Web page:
NEVER MIND THE BOTOX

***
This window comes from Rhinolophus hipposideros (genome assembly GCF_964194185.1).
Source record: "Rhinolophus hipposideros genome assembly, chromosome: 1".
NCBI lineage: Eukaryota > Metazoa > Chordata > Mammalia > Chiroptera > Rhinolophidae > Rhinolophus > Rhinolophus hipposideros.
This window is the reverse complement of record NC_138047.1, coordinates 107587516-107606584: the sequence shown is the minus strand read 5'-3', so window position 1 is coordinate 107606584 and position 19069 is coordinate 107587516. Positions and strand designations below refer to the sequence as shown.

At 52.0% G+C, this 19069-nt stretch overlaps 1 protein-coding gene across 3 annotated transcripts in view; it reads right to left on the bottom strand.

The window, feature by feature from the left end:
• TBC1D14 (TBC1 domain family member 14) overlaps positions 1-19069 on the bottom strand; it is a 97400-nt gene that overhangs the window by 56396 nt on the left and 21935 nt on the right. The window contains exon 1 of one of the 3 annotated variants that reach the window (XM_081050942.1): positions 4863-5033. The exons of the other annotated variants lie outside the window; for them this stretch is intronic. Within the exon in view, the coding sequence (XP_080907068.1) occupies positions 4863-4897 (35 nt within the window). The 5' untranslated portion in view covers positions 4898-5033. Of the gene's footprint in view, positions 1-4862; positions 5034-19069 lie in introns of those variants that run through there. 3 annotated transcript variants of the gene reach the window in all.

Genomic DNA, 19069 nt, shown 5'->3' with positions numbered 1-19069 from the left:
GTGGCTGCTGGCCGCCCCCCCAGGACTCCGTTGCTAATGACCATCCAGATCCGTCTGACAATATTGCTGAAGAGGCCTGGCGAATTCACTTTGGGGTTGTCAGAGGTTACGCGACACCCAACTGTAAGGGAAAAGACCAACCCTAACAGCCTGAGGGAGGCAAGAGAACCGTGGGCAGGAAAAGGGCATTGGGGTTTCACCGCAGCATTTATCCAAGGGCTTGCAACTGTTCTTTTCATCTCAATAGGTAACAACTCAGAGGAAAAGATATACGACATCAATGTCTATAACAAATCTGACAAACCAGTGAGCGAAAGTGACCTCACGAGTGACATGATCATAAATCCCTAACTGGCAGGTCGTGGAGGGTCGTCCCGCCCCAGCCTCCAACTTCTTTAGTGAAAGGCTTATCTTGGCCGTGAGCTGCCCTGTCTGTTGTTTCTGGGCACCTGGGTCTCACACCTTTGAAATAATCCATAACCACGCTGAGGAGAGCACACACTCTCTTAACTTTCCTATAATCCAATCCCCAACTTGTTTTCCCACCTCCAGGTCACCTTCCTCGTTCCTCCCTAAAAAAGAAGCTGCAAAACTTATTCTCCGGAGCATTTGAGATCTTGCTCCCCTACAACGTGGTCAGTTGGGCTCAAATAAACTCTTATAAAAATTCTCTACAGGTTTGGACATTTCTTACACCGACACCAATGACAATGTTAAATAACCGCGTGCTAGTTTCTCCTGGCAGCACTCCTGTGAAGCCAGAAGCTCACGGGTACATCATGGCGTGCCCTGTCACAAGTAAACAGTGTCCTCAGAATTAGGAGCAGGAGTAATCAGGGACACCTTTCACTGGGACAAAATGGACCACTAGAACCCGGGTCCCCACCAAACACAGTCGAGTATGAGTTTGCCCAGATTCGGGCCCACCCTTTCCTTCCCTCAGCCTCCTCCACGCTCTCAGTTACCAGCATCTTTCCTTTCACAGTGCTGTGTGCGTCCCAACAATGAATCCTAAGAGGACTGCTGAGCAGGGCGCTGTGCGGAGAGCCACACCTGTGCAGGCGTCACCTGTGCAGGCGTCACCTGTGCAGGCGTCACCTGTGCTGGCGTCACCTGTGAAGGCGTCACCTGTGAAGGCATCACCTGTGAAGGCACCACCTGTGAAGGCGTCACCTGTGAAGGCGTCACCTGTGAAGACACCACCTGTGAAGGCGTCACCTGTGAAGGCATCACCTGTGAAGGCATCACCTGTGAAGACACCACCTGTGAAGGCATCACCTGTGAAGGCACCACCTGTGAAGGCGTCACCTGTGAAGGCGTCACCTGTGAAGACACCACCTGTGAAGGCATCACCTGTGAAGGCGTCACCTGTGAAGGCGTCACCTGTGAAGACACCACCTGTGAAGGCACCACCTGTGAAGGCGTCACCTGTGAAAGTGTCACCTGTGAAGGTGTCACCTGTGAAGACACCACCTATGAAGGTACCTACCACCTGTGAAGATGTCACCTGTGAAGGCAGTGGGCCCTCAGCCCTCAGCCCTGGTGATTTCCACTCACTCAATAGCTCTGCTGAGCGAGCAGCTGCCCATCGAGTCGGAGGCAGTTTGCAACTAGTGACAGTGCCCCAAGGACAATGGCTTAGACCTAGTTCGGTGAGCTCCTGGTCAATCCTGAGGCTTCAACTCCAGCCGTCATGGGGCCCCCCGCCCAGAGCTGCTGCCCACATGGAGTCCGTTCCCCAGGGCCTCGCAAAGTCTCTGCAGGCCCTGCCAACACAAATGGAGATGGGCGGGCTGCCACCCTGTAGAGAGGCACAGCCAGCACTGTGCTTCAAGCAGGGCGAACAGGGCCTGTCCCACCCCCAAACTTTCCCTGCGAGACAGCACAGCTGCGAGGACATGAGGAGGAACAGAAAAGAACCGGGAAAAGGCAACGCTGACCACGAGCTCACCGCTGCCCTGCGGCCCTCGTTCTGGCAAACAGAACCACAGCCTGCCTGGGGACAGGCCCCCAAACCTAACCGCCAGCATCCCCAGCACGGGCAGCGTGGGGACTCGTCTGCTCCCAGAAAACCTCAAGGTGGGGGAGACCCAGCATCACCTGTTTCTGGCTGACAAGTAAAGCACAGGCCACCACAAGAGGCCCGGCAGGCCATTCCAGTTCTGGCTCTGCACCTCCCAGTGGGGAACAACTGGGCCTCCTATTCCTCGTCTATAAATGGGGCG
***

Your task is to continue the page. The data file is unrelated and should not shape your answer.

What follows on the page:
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We, four suburban 40-somethings, had all but ignored live music ? proper live music ? for 20 years. The Banshees, Buzzcocks, and The Smiths happened so long ago that they might have been in a different life. Live music now was a mum from Doncaster pretending to be the blonde one from Abba, and we needed help. Thankfully, it came when our children found indie rock, and demanded to see it up close. A night at Wembley with The Killers kick-started a five-year odyssey of 70 nights, 100 bands, and all of this: Superheroes in spandex, Viking Metallers in a strip club, cross-dressing sax players, foam parties, demented babysitters, homicidal ticket touts, terrifying body art, the world?s laziest roadie, and some dad dancing. We?ve met an ?80s legend playing drums in a punk cover band and have been stalked by a masked man in a gay nightclub. We?ve been derailed by the Pope, and insulted by a singer who then bought us all a drink, and briefly had a rock star?s arse in our hands. Well, in my hands. Fleeting it may have been, but he hasn?t called! Or even sent a text. "Never Mind the Botox" is a journey of mild, middle-aged rebellion. Once or twice a month, we try not to stand out in a crowd 30 years younger. Sometimes the children keep us company, other times we leave them at home. And so what if we can?t hear the next morning. Old people need rock ?n? roll, too.